2. For the past 10 years, global temperature remained more or less steady whereas CO2 levels went up.
  3. AGW theory is wrong.

Voila, problem solved. If only it were that simple…

What’s wrong with these arguments? They sound so logical at first sight.

  1. The theory to be falsified has been oversimplified. (There are more forces than only gravity; there are more factors influencing climate than only CO2).
  2. The observation has been oversimplified. (The bird has wings which can be used to exert an upward force; the expected trend in temperature does not necessarily rise above the expected level of yearly variability over the course of a decade).
  3. Therefore the conclusion does not hold. 

It appears that a lot of “skeptics” start with their desired conclusion and work back to which part-observations and simplifications are needed to get there. I prefer not to fall either, but the fact is, observing a bird in the sky doesn’t disprove gravity. Whether we want to or not, we’ll have to learn through falling and getting up.

Update: Gravity has apparently been shown to be a hoax based on Newton’s private correspondence being released.

My ‘next generation questions’ on climate change

August 19, 2009

Following an interesting conversation I’ve been engaged in with Thomas Fuller (see also the previous post), here is my take on what the next generation questions on climate change are.

Let’s distinguish the following main issues:
– To what extent is climate change occurring, and to what extent is it man-made?
– To what extent is that (going to be) a problem?
– What can or should we do about it?

The first questions are strictly scientific; the middle has a judgment value to it, and the latter is primarily a political/moral judgement (and has more to do with technology than with climate science).

 We have made much more progress in addressing the first question than in addressing the last one. The limiting factor in addressing the issues relating to climate change is not a lack of knowledge about the exact nature of the changes; rather, it is the unwillingness of society to deal with (the consequences of) this knowledge. Even if climate change is less bad than currently expected, we need to dramatically step up our policy response.

I don’t say this to downplay the uncertainties in climate science; there are many, and many of them are large (scientifically speaking). However, within realistic boundaries of the uncertainty, we still don’t do enough to deal with the issue: Any realistic change in our scientific understanding is not going to change the needed policy response, at least not in the short to medium term (~decades). As Herman Daly noted: “If you jump out of an airplane you need a crude parachute more than an accurate altimeter.” And Tom Yulsman: “With a bit of luck, maybe we can agree that regardless of [the details regarding] climate change, we need an Apollo-scale effort to develop transformational energy technologies.” How to shape that effort is the next generation question.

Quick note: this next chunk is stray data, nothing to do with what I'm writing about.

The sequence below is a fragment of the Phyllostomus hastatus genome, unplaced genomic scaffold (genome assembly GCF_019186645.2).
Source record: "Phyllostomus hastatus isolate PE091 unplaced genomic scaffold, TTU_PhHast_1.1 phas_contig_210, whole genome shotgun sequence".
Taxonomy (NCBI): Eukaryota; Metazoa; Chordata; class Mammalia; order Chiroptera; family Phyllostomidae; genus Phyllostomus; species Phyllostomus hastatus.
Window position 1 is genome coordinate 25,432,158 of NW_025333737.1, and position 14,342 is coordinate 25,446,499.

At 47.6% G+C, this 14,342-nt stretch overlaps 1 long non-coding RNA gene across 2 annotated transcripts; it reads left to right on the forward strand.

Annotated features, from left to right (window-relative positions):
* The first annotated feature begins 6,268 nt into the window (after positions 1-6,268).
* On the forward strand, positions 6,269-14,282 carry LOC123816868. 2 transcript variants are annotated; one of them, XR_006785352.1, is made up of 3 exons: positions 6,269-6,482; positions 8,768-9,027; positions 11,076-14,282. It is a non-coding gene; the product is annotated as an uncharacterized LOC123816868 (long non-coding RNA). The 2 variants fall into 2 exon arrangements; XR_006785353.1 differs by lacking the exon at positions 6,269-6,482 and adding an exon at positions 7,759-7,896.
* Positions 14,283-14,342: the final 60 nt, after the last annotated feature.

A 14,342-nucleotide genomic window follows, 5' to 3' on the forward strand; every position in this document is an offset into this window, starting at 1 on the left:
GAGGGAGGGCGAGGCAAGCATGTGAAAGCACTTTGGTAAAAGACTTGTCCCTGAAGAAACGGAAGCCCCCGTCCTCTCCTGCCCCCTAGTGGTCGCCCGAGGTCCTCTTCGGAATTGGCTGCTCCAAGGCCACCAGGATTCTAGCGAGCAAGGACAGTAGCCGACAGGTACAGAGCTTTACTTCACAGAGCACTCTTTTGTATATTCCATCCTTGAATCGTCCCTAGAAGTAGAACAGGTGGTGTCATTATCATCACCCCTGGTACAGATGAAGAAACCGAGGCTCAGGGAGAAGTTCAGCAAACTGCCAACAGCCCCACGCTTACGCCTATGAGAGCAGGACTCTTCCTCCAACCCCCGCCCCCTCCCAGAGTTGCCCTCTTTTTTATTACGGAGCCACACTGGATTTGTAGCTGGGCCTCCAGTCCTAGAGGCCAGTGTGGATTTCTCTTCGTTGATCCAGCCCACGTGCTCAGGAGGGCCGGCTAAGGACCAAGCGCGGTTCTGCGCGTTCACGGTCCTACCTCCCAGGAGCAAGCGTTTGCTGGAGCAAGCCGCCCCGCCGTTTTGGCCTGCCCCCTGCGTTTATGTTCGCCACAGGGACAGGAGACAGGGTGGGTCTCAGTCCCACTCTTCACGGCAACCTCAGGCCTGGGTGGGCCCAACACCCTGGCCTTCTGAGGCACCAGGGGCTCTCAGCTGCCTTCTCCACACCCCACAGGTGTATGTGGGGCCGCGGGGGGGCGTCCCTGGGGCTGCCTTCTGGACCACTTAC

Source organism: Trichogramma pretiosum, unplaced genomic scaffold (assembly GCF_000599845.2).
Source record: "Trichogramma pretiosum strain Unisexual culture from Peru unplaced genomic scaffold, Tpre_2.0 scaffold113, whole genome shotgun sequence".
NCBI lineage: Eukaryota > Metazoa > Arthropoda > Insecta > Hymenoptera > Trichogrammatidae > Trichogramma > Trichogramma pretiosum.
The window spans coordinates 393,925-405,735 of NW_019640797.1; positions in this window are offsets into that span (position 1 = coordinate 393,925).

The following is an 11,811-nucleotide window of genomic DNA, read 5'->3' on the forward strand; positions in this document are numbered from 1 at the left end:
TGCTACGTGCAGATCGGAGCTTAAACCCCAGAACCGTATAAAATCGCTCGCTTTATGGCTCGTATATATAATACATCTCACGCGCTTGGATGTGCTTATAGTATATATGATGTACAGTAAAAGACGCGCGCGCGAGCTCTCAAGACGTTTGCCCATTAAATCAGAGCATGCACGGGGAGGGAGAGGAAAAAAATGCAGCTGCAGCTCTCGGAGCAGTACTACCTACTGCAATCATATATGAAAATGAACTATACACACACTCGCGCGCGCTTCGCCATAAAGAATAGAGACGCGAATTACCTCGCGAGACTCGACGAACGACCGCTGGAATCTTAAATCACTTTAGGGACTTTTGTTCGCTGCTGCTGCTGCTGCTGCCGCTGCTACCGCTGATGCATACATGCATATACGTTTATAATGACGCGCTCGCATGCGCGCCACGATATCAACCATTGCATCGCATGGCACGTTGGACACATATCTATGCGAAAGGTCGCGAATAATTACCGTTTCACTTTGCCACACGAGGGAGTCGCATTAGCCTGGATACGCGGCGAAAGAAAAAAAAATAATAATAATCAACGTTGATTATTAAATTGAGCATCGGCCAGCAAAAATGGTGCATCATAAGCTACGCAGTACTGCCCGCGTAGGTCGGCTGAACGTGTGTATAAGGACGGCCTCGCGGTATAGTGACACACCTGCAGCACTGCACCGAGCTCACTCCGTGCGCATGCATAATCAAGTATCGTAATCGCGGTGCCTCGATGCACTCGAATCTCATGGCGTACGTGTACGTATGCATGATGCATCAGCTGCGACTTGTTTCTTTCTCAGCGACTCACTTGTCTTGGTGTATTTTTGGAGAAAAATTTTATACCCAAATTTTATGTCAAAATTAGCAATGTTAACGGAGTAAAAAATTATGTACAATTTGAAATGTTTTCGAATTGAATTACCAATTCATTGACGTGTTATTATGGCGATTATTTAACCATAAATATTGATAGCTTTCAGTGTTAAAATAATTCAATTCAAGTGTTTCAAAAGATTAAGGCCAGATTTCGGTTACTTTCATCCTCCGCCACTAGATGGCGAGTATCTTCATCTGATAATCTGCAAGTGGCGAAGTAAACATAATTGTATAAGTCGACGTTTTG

So the ‘next generation questions’ in my view relate to the last one: How are we going to deal with this? There are a lot of tough questions to be answered in that arena, e.g. relating to different technologies (nuclear, biomass, CCS, electric vs hydrogen transport, geoengineering, to name just a few highly contested topics), and relating to more institutional-political matters (e.g. carbon tax vs cap and trade, landuse, changes in consumption patterns, equity issues). Michael Tobis has some excellent writing on the latter topics.

Regarding the ‘next generation of questions’ strictly relating to climate science, some examples of important areas with high uncertainty are the following:
– Regional climate effects
– Climate sensitivity
– The role of aerosol and clouds
– Sea level rise (update: added after Heiko’s suggestion)

However, we need to keep in mind that uncertainty goes both ways, and that science usually progresses with small increments: Three steps forward, two steps back. It is wise to be very skeptical of any claim that the science is radically wrong. Any new piece of evidence just adds to the puzzle; it doesn’t replace existing evidence. Context and perspective are key, and they are often missing in loud proclamations against the consensus.

Let me give an example from an area of research that I’ve been working in for a number of years: Aerosol formation. For at least a decade, sulfuric acid has been regarded a key compound in the formation aerosol particles. The potential contribution of other compounds (ammonia, iodine, ions, organics) has been (and still is) hotly debated, but if someone tries to tell me that sulfuric acid has no noticeable effect on aerosol nucleation, I would not tend to take them very seriously, unless they have extraordinary evidence to back up that (scientifically radical) position. Nothing is impossible, but it’s not very likely.